The brick & mortar experience is, therefore, impacted. It now requires brand integration. Experiences. A cool factor. Today’s brick & mortar world is a place where consumers can relate to the product, embrace the brand, delight in it, revel in it and share it. Providing a first-rate customer experience is a number one priority for retailers and brands alike. And brick and mortar is reliant on an online integration:  BOPIS (buy online, pick-up in-store) is the new normal in shopping.

  •  In the last 2 years, Walmart has expanded the number of in-store pickup kiosks by 8x to 1,700 stores and expects curbside service will account for 33% of their digital sales in 2020
  • J.C. Penney is testing new in-store, interactive services including fitness and yoga classes, cooking demonstrations, kids clubhouses, relaxations lounges and cafés
  •  New and evolving retailers and brands are reimagining in-store experiences to be multi-purpose (stores as lifestyle hangouts). Leveraging emerging tech for next-gen customer service experiences (e.g., cashier-less stores and virtual try-ons) and utilizing shipping innovation to speed up delivery times points to the fast‐tracking of the reinvention of the entire brand economy.

The new DTC model applies to media as much as it does to products and services.

The anytime/anywhere delivery of media combined with the fact that total media consumption is at an all-time high (now an average of 48% of our day) means marketers deliver 1-to-1 messaging as a norm. Media companies are in the middle of a streaming war. Consumers have an unprecedented wealth of content and advertisers have significantly greater inventory options. The winner will not be traditional broadcast TV or even digital subscription video services. And the war will be over once consumers cut the cord on traditional broadcast.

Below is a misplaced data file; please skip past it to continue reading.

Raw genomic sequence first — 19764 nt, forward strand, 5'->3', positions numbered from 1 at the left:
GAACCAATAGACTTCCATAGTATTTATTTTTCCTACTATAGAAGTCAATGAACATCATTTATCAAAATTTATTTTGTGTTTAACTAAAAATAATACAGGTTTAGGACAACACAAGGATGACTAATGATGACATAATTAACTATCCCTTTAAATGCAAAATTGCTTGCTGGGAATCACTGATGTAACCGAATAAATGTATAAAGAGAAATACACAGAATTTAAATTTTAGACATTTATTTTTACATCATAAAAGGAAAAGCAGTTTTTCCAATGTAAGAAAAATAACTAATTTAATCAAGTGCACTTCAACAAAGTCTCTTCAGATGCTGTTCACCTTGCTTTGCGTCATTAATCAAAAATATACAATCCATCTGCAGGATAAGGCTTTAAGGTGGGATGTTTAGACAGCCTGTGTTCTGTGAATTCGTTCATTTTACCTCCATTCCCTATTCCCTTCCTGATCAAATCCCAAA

• Compared with the year prior, video viewing through TV‐connected devices has increased by eight minutes/day
  • Video on smartphones and tablets increased by an average total of five minutes/day
  • Podcast & audio streaming are creating breakout brand opportunities; and with a shift away from downloading to streaming, advertising opportunities will evolve

Commerce, content and data are converging.

Traditional, big media companies are no longer the gatekeepers of media. Shoppable advertising on TV, Social, and within ads appearing virtually anywhere. Why? Consumption of video is skyrocketing both as “story-based,” and “me-based,” with, content, commerce, and data are converging.  This has sparked e-tailers to create content, and data companies to merge with publishers.

  • Pinterest launched “Shop the Look mobile ads” enabling retailers to feature up to 25 products in a single ad on mobile devices and direct users to their own retail site.
  • TikTok is beta testing shoppable short‐form videos which allow viewers to click on the in‐app video and be taken directly to the creator’s store without leaving TikTok

In the not-to-distant future, a few very savvy, highly successful, multi-disciplined companies will be the new media gatekeepers.  The winners will be those heavily armed with first-party user data—and have ways to continue to build and maintain that data—and that do/will sell ads and that will/do create content.  And while Regulatory concerns about consumer data are high, it does not yet seem to be affecting companies’ data investments.

For additional insights and greater depth, please read the full report.